VLDB'99, the Silver Jubilee VLDB conference will be held in Edinburgh, Scotland. It will present and review the latest achievements in database research and applications. The maturity and judgement developed in this discipline over the last 25 years must now advance rapidly to accommodate dramatic increases in the loads imposed on database systems and in the diversity of their uses.
As the engineering for databases improves so the use of metrics to validate achievements becomes progressively more important. Moreover, the emergence of new technologies, such as ubiquitous computing, mobile devices and high-bandwidth communications, makes further demands on database technology. Databases also facilitate the incremental construction of ever larger and more sophisticated information systems. Are databases a match for the requirements of the next millennium?
You are invited to submit papers reporting recent results in the general
field of databases. The VLDB paper presentations take three forms.
Standard research papers take the traditional form. More speculative papers
explore the future evolution of the database field to develop a vision
of future database research, development and use. Papers, mainly from industry,
describe the construction or operation of new and challenging applications
of databases. Panels, tutorials, and exhibits will communicate issues,
views, new approaches and hard information about the practical leading-edge
of database technology, applications and techniques.
The topics of interest in VLDB '99 include but are not limited to:
Research PapersThese will contain significant and original research results. Papers reporting and evaluating new architectures, structures, methods, systems, and models are encouraged, particularly where these are carefully validated against realistic criteria, such as typical test loads and data volumes. They will be evaluated according to standard criteria including: originality, innovation, relevance, abstraction, technical depth, clarity and potential practical impact.
Vision PapersThese provide a medium for discussion of expected technological, economic and social developments and their impact on databases. These papers are inevitably speculative, however they are expected to present clearly a scientifically and technically convincing argument of relevance to the database community.
Experience and Application PapersThis section provides a forum for discussion of experiences in implementing DBMSs or in applying DBMS technology in challenging situations. Criteria for papers in this section, will include novelty, technical quality, clarity and the anticipated value of reported results to developers or users. Reports of industrial experience of using databases will be particularly welcome.
Six copies of original papers should be submitted to the appropriate conference programme co-chair depending on the geographic region in which the authors of the paper reside by February 22, 1999. Papers must not be under consideration or published elsewhere.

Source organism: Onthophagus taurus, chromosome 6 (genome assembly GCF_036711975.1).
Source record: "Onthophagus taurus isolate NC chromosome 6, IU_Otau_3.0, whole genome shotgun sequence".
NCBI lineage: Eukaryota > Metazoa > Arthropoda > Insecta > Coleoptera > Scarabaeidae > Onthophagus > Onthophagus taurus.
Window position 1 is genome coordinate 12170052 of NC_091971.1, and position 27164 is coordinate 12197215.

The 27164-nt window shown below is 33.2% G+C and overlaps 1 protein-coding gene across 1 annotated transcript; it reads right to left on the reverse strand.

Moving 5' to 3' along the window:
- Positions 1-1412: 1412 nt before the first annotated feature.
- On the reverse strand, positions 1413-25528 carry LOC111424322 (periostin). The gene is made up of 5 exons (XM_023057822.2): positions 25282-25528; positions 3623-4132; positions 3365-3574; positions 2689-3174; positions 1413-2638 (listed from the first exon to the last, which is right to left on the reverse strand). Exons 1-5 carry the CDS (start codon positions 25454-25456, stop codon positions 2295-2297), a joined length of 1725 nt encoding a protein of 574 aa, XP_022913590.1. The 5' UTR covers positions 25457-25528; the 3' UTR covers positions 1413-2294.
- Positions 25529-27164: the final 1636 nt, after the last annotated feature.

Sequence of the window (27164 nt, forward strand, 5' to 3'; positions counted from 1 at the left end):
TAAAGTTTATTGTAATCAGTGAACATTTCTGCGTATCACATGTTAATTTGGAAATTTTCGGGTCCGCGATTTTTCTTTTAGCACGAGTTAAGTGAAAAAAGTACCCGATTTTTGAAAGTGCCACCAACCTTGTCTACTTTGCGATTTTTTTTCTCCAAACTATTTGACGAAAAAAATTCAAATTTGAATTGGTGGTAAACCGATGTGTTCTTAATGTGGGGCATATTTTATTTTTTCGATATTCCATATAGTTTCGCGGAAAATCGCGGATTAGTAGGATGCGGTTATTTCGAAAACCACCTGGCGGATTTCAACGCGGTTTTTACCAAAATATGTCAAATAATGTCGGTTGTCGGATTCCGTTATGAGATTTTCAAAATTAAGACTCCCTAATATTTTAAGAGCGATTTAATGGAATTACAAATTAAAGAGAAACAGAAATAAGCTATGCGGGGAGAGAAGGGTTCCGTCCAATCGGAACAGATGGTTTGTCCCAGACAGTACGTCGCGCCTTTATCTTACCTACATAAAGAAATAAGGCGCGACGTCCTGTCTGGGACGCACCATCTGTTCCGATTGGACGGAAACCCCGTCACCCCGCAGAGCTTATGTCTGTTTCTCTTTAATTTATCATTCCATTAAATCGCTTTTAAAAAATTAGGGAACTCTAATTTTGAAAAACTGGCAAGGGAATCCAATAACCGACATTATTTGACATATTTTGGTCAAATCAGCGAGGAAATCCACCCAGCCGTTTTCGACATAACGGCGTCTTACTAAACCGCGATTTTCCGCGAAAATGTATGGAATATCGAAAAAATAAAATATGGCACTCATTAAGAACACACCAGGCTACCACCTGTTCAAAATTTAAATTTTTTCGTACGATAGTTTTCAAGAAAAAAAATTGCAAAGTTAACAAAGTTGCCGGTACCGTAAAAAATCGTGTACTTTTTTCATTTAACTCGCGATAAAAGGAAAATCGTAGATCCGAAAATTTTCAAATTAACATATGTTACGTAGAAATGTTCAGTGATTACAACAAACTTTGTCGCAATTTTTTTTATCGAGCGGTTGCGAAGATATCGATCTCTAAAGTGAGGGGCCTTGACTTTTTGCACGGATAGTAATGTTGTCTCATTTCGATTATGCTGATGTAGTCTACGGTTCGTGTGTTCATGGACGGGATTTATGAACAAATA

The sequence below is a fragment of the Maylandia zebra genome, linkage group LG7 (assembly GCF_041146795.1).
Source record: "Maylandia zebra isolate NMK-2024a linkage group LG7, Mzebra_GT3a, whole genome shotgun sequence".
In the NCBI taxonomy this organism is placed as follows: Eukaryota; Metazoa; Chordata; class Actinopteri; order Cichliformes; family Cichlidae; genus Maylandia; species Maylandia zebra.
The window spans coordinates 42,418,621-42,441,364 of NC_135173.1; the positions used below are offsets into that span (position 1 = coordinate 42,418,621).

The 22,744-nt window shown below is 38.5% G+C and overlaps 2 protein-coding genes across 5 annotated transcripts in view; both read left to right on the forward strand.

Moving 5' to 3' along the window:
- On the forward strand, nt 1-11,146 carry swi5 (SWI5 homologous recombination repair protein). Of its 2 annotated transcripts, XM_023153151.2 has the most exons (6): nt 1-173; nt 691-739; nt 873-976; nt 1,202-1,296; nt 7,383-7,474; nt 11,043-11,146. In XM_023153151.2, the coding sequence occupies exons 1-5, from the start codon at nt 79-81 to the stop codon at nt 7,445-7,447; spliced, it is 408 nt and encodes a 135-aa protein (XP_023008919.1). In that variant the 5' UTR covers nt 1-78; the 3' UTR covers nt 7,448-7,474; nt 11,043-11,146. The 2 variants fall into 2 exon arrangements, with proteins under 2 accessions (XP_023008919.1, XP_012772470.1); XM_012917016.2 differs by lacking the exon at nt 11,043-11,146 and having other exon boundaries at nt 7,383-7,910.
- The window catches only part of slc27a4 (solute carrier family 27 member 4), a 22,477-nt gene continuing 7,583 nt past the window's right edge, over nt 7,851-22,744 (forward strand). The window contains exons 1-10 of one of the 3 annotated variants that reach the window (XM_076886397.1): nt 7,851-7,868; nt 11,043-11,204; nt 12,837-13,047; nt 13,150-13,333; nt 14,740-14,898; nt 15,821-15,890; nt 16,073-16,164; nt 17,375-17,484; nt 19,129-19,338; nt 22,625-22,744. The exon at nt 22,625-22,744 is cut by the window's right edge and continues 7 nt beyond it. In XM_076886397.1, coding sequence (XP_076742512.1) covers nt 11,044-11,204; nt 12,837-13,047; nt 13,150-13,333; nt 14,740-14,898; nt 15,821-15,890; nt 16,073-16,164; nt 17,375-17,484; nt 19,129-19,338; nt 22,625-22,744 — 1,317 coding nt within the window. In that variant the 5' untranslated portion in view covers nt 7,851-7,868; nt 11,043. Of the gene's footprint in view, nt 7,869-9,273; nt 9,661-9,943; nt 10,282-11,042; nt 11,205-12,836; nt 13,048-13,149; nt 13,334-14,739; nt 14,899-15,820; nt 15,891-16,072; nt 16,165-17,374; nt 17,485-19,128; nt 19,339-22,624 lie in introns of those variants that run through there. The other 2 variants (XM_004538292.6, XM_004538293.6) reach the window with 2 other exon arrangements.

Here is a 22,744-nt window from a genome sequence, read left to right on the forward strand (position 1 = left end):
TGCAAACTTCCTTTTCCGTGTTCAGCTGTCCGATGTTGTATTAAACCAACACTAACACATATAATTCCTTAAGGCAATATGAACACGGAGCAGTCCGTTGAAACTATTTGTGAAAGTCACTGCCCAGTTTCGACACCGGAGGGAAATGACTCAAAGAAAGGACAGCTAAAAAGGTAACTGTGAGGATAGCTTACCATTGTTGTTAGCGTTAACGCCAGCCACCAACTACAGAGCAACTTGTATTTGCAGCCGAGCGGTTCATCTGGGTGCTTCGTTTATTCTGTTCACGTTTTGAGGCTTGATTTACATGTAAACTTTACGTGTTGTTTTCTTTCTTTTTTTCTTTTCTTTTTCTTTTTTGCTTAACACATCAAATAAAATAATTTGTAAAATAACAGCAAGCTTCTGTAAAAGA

Papers should not exceed 20 pages, double-spaced and should be typeset with minimum 11-point font; over-length papers will be rejected without review. An abstract of the paper must be submitted electronically by February 15, 1999 with an indication as to whether the paper should be judged under the traditional research, the vision or experience criteria. Details of the arrangements for electronic and paper submission are now available.
Panel and Demonstration ProposalsPanel proposals should address exciting, new and controversial issues and must be debate-oriented rather than a series of short presentations. They should pose specific questions that the panellists will be called to answer, and they should expose the controversy around those questions. A list of confirmed participants with their affiliations should be included in the panel proposal.
Demonstrations should demonstrate new technology, advances in applying databases or new techniques. Often they will complement a presentation. Panels and demonstrations will have up to 4 pages in the proceedings. Panels will use these to set the context, issues and viewpoint of the planned discussions. Just what are the big questions and why are they important for the database community. Demonstrations will explain what is being demonstrated and how the demonstration shows the significance of the contribution to database technology, applications or techniques.
Proposals should be submitted to the panel and demonstration programme chair, Ron Morrison (email@example.com), electronically or in hard-copy by February 22, 1999.
Tutorial ProposalsTutorial proposals must clearly identify the intended audience, which should be considerably broader than the database research community or should introduce the database community to a new concept or technology. Alternatively, a tutorial may stimulate synergy between databases and another relevant research field.
Enough material should be included in a proposal to provide a sense of both the scope and depth that will be covered. Evidence should be submitted that a high-quality presentation will be achieved in a standard 3-hour tutorial period. We seek novel topics emerging in importance and of wide interest.
Proposals should be submitted to the tutorial programme chair, Carole Goble (firstname.lastname@example.org), electronically or in hard-copy by February 22, 1999.
Exhibits ProposalsVLDB'99 will display exhibits from both industry, commerce, vendors and research groups. To propose your participation in the exhibits programme contact the exhibits programme chair, Lachlan MacKinnon (email@example.com) by May 8, 1999. Early dialogue would be very helpful.
Summary of Where to Send Submissions
Postscript and PDFThe Call for Papers are available in the following formats:
PDF:Abode Acrobat Reader
Full details of the conference can be found at: http://www.dcs.napier.ac.uk/~vldb99